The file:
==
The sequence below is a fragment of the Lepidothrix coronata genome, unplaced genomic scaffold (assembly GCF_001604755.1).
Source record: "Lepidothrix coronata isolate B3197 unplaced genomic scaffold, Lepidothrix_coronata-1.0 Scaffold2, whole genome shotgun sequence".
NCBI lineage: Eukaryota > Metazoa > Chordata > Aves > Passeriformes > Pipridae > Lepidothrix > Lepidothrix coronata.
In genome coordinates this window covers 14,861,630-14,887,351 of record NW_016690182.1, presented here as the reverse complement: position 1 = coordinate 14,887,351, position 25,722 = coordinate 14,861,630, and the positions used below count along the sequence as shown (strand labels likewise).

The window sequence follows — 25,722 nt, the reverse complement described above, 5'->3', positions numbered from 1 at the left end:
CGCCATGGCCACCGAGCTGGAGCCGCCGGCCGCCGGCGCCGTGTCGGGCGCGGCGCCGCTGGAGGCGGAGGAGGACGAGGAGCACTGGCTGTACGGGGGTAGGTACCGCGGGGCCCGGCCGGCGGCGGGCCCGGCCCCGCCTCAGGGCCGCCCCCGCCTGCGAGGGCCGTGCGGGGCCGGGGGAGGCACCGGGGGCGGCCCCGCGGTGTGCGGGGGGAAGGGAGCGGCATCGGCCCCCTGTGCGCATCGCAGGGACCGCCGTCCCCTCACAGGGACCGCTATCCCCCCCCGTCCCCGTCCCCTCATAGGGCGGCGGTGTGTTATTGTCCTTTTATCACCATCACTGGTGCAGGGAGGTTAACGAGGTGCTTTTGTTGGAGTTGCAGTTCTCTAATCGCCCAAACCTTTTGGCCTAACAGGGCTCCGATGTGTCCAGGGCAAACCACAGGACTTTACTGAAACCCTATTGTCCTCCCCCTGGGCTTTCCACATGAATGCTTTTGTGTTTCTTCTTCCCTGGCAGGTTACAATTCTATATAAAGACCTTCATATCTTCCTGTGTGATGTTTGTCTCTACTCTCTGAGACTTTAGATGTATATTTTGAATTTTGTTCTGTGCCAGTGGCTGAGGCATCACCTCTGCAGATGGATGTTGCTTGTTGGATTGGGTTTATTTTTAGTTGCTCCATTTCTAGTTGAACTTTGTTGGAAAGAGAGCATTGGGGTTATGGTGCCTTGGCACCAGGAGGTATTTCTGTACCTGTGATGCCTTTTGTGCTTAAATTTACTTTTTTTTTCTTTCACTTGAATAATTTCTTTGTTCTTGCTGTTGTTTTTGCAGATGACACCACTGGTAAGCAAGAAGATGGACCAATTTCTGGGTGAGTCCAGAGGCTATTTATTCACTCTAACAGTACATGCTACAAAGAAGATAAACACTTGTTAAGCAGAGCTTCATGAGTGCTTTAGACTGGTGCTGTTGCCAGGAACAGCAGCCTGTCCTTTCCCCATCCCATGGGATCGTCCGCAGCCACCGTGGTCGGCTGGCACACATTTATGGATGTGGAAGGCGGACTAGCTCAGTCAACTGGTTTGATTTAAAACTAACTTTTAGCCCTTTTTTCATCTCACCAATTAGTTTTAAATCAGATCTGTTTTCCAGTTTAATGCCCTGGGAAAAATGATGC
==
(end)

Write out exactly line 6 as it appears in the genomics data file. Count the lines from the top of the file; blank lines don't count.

CGCCATGGCCACCGAGCTGGAGCCGCCGGCCGCCGGCGCCGTGTCGGGCGCGGCGCCGCTGGAGGCGGAGGAGGACGAGGAGCACTGGCTGTACGGGGGTAGGTACCGCGGGGCCCGGCCGGCGGCGGGCCCGGCCCCGCCTCAGGGCCGCCCCCGCCTGCGAGGGCCGTGCGGGGCCGGGGGAGGCACCGGGGGCGGCCCCGCGGTGTGCGGGGGGAAGGGAGCGGCATCGGCCCCCTGTGCGCATCGCAGGGACCGCCGTCCCCTCACAGGGACCGCTATCCCCCCCCGTCCCCGTCCCCTCATAGGGCGGCGGTGTGTTATTGTCCTTTTATCACCATCACTGGTGCAGGGAGGTTAACGAGGTGCTTTTGTTGGAGTTGCAGTTCTCTAATCGCCCAAACCTTTTGGCCTAACAGGGCTCCGATGTGTCCAGGGCAAACCACAGGACTTTACTGAAACCCTATTGTCCTCCCCCTGGGCTTTCCACATGAATGCTTTTGTGTTTCTTCTTCCCTGGCAGGTTACAATTCTATATAAAGACCTTCATATCTTCCTGTGTGATGTTTGTCTCTACTCTCTGAGACTTTAGATGTATATTTTGAATTTTGTTCTGTGCCAGTGGCTGAGGCATCACCTCTGCAGATGGATGTTGCTTGTTGGATTGGGTTTATTTTTAGTTGCTCCATTTCTAGTTGAACTTTGTTGGAAAGAGAGCATTGGGGTTATGGTGCCTTGGCACCAGGAGGTATTTCTGTACCTGTGATGCCTTTTGTGCTTAAATTTACTTTTTTTTTCTTTCACTTGAATAATTTCTTTGTTCTTGCTGTTGTTTTTGCAGATGACACCACTGGTAAGCAAGAAGATGGACCAATTTCTGGGTGAGTCCAGAGGCTATTTATTCACTCTAACAGTACATGCTACAAAGAAGATAAACACTTGTTAAGCAGAGCTTCATGAGTGCTTTAGACTGGTGCTGTTGCCAGGAACAGCAGCCTGTCCTTTCCCCATCCCATGGGATCGTCCGCAGCCACCGTGGTCGGCTGGCACACATTTATGGATGTGGAAGGCGGACTAGCTCAGTCAACTGGTTTGATTTAAAACTAACTTTTAGCCCTTTTTTCATCTCACCAATTAGTTTTAAATCAGATCTGTTTTCCAGTTTAATGCCCTGGGAAAAATGATGC